This valuable book was written especially to suit Western
conditions—by men who have blasted hundreds of acres of
stumps like yours. It contains many letters from Pacific Coast
farmers, telling why they prefer the Giant Farm Powders.
Make T hi« T est: Get a 25- or 50-lb. case o f either o f the Giant Farm
Powders— Giant Stumping for wet work and Eureka Stumping, which cost* le**,
for dry work (also used by careful blasters for wet work). Get another case o f
any o'.hrr powder. Blast with both and you will find that Giant Farm Powder*
go further and therefore cost less.
Dealers everywhere carry Giant Farm Powders in stock, or car. secure them.
I f yours doe* not we will sec that you are supplied.
I* iv A R r s r s L r c P r o a
W e issue five helpful book* on blasting— Stump
* v C > Blasting, Boulder Blasting, Better Orchard
Tillage, Subsoil Blasting and Ditch Blasting. Choose the ones that you prefer
and wnre for them today, N O W , before you lay this aside. A post card will do.
THE GIANT POWDER CO., CON.,
“ E v e ry th in g f o r B la stin g ’ *
BRANCH OFFICES j Seattle, Spokane. Pc. Lisina. Sah Lake City. Denver
DR. K O R IN E K 'S KOW K O N D ITIO N E R
stimulates the generative organs and is a pow
erfu l breeding tonic, insure« easy calving and
cleaning and prevents milk fever, inflamed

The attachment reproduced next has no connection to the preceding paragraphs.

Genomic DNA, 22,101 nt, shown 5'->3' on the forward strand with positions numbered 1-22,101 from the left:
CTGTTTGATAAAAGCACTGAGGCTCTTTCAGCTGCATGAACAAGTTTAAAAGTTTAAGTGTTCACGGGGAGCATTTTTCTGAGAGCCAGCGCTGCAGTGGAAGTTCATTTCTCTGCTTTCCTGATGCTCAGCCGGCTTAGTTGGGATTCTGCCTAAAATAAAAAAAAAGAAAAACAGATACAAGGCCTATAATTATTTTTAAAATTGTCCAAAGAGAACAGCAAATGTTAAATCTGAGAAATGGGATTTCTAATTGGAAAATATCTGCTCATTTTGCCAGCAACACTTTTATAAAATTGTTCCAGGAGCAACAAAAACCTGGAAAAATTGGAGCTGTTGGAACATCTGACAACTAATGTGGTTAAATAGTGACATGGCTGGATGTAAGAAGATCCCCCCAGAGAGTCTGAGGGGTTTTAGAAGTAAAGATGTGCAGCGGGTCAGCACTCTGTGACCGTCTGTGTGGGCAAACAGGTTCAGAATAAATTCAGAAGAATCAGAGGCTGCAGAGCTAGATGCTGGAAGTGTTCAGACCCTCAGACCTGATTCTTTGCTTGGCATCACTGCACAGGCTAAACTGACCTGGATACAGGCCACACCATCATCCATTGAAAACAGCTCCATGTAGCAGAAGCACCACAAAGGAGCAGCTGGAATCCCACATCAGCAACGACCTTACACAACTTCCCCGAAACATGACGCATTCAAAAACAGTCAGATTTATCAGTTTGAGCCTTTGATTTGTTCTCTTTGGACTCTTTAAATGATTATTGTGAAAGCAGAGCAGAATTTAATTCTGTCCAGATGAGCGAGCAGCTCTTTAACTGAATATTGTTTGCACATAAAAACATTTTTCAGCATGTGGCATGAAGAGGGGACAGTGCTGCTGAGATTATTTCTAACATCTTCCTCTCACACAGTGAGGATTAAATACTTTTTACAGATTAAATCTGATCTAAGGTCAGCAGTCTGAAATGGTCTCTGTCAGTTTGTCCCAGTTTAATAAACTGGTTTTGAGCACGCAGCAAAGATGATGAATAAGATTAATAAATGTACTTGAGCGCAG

bag and in fact any disease that may attack a
cow when in a weakened condition.
Konditioner will increase the flow o f milk 5
to 15 per cent without an increase in feeding.
I>r. Korinek’ s C alf Scour and Cholera Rem
edy will insure your calves against calf scours,
white scours and calf cholera, and make them
I>r. Korinek’s Anti Cow Bloat Capsules save hundred« o f cows yearly from d y irg o f a lfalfa &
clover bloat. Ask your dealer fo r K O R IN L K ’S REM EDIES, they are guaranteed, or write to
KORINEK REMEDY CO
Kill ÄIE Flies • **«55?*
r.Mwi ,nywb-rr.D.il,ir V*y K ill», »tty. _ts and ki!U»n
Neal, cium, airtiam.ntal. cur. > .aient, and ctmp.
of iiMtal, e»n't «pulo?
‘up over: will net Mil or
j ijvr« «nythin*. (Jr.srsa-
U*d sfleturs. Ask to r
’ D aisyF ly K iller
Sold bv dealers, or « sent
ty «i-,.-•*«. prepaid, fl.cO.
MAMOLO SOM IK S , ISO DelUlb A ««., Crook lyn, N. Y.
T b going to take my vacation early
The Seat of Disease.
"What's the Idea?"
"Paw, which side is the heart on?”
“ By the time the Arm finds out how
"E very heart should be on the right
easily they can get along without j
mo the other fellows will be taking
“ Then where's the liver?”
their vacations and my Job will be ; "On the doctor's side.' — Richmond
| safe until the summer is over any-1 Times-Dispatch.
For sprained wrist rub on and rub in
Hanford's Balsam thoroughly. Adv.
Danger In Street Car Riding.
Physicians have decided that sev-1
oral forms of nervous diseases, some
"You are the only girl that can make
times dangerously severo, can be
caused by persons standing up and me happy.”
holding straps while riding in stree t; “ Are you sure?”
“ Yes. I have tried all the others.” —
"You never encourage mud slinging
Dion Bouclcault, when his first play.
in a campaign.”
"N o ," replied Senator Sorghum; “ if “ London Assurance," was accepted by